I think it looks like they built structure than they did. The pics from before made it look like there was a lot of loosely supported structure at the top. If the loosely supported structure at the top buckled, it may have made a chain reaction that brought down more of the structure with it. Once the ride is done, there will be no more loosely supported structure, so the ride should be able to support strong storms.
1. El Toro 2. El Toro 3. El Toro 4. El Toro --- I'm not good at ranking...
Canobie Coaster wrote:Didn't Troy's lift hill collapse during construction as well?
This isn't the first time something like this has happened during construction. It's a setback, but I'm sure RMC and their engineers did their homework so the final structure wouldn't do this.
Not sure on Troy, perhaps it's more common than I think with wooden construction.
No doubt that the design is likely sound, but it is just wild that all three of those sections came down. For sure a chain reaction due to the unsupported top members... I'm sure in those gusts, created a pretty huge moment on whatever was supporting the "vertical cantilever" in the winds, causing failure at the point and creating the chain reaction on the rest of the structure.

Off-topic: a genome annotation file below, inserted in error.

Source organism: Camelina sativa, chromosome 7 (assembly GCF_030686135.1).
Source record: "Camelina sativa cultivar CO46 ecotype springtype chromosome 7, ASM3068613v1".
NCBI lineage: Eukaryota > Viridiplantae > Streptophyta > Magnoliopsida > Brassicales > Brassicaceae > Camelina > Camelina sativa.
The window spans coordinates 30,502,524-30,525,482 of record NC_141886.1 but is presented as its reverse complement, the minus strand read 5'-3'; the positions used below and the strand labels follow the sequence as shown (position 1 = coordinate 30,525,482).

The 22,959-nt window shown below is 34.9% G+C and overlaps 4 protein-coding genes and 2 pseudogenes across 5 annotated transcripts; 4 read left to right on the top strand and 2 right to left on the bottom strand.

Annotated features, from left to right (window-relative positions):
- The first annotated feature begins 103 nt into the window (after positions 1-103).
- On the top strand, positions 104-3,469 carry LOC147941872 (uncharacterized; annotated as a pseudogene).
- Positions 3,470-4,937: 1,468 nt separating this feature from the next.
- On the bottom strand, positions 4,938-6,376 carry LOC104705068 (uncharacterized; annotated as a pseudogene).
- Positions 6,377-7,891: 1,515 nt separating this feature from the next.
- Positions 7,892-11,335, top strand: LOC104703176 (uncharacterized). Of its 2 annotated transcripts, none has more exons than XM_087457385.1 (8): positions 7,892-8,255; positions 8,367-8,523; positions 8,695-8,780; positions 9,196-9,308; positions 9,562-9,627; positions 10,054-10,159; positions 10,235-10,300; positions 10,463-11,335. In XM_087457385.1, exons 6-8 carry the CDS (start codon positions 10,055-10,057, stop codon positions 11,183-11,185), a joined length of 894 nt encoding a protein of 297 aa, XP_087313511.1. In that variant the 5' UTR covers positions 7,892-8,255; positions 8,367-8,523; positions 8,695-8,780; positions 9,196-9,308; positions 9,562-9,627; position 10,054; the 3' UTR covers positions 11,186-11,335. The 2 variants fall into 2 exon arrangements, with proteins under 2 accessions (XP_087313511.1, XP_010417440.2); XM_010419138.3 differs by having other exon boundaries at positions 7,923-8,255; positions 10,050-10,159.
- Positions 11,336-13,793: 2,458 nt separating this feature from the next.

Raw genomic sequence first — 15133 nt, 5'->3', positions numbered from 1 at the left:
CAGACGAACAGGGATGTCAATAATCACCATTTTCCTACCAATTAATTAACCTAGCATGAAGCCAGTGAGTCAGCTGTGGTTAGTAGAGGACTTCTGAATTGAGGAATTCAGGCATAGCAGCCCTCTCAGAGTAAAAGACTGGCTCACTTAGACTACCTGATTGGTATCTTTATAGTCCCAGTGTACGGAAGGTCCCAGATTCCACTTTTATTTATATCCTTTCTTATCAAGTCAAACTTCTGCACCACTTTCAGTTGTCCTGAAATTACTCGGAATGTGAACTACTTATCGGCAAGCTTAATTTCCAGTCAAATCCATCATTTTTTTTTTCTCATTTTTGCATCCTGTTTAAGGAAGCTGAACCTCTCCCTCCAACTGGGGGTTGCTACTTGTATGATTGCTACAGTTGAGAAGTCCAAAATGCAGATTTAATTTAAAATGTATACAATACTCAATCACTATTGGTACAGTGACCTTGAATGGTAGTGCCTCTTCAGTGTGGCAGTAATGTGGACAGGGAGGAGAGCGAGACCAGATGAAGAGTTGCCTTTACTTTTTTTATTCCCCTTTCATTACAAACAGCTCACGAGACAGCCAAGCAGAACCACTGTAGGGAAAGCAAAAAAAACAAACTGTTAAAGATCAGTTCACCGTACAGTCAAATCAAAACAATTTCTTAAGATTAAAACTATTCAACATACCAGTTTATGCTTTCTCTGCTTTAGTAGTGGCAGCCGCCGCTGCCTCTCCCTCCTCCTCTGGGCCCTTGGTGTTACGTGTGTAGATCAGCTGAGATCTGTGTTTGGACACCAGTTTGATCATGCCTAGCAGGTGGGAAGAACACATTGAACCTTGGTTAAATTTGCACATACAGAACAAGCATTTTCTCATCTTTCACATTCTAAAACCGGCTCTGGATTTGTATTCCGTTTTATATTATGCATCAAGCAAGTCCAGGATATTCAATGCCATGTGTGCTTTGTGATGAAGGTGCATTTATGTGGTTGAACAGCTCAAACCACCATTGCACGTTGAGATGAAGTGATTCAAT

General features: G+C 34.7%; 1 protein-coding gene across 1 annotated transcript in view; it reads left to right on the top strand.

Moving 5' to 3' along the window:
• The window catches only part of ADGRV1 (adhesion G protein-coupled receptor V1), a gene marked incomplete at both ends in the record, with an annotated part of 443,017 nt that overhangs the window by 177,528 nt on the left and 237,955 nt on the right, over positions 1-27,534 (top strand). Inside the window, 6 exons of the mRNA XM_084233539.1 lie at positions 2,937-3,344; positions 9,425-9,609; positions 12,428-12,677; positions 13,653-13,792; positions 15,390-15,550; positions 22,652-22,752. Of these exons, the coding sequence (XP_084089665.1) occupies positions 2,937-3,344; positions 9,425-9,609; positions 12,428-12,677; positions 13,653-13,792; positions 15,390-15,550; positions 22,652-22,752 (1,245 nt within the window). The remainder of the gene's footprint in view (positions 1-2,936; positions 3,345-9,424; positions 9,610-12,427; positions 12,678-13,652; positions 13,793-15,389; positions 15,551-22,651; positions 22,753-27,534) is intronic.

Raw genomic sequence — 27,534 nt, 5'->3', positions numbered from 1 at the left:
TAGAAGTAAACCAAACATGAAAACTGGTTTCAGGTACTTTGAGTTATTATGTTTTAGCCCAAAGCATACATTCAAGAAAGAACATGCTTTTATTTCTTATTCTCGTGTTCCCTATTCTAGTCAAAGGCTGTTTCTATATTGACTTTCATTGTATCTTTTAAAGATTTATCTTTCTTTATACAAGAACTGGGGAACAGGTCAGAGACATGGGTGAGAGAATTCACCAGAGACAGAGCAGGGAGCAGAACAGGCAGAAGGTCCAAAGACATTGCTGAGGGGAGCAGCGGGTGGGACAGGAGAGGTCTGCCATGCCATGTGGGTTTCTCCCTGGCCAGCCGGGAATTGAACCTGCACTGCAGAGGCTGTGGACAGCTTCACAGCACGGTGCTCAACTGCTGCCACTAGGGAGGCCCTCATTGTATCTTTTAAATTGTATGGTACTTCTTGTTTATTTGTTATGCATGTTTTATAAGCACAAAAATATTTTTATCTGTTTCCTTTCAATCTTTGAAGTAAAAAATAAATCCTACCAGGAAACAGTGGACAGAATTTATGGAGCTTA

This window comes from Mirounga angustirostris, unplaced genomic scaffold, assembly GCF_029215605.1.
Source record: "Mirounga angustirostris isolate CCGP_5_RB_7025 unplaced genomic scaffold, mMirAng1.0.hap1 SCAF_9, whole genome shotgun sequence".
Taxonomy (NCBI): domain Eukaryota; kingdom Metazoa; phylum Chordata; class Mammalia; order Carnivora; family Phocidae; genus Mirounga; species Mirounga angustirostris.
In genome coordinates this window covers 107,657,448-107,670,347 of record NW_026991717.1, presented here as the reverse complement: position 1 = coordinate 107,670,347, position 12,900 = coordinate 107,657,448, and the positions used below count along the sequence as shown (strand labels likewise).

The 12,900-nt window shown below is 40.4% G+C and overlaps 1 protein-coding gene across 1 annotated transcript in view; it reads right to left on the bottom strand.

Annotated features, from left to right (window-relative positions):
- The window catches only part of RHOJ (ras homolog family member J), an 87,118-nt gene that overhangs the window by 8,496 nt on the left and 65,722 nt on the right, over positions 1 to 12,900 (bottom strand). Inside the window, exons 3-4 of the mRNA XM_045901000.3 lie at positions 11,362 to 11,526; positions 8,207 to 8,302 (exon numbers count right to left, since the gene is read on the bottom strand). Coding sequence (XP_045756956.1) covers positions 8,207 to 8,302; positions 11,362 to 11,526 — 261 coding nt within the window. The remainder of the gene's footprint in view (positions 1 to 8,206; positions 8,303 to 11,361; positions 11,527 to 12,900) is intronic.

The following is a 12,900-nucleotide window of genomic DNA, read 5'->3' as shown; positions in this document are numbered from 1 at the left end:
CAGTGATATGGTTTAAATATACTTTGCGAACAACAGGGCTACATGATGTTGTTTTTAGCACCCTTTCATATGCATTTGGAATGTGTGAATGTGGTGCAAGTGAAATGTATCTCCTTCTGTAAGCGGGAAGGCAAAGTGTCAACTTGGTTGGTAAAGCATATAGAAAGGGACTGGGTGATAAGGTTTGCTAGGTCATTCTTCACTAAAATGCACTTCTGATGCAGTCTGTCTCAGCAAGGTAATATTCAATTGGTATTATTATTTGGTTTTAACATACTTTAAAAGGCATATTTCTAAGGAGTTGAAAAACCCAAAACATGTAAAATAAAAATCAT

Sucks, regardless! That can't be any fun at all to figure out how to repair/rebuild, as things are typically build in a precise order for a reason.
^Troy's lift hill did indeed collapse during construction. This also happened during the construction of Robin Hood at Walibi Holland, where the first left turn completely collapsed and had to be rebuilt.
Troy, Toverland - collapsed lift hill
Quality Over Quantity
1. Hyperion - Energylandia 2. Wildfire - Kolmården 3. Taiga - Linnanmäki 4. Untamed - Walibi Holland 5. Shambhala - PortAventura 6. Schwur des Kärnan - Hansa Park 7. Taron - Phantasialand 8. Helix - Liseberg 9. Expedition GeForce - Holiday Park 10. Colossos - Heide Park
I kind of remember that now that you posted the pics of it, thanks! (Troy)
Absolutely! It's just unfortunate and i'm sure given the structure (looking busy with the other segments around the lift), will complicate the re-assembly of the lift structure a bit more than say, Troy. But not impossible, of course. Those guys in the field doing the work are amazing at what they do to figure things like that out with the help of the manufacturer. I have worked with some erection crews on some pretty crazy rigging/lifts/assemblies and their problem solving skills are top notch for complications along the way.
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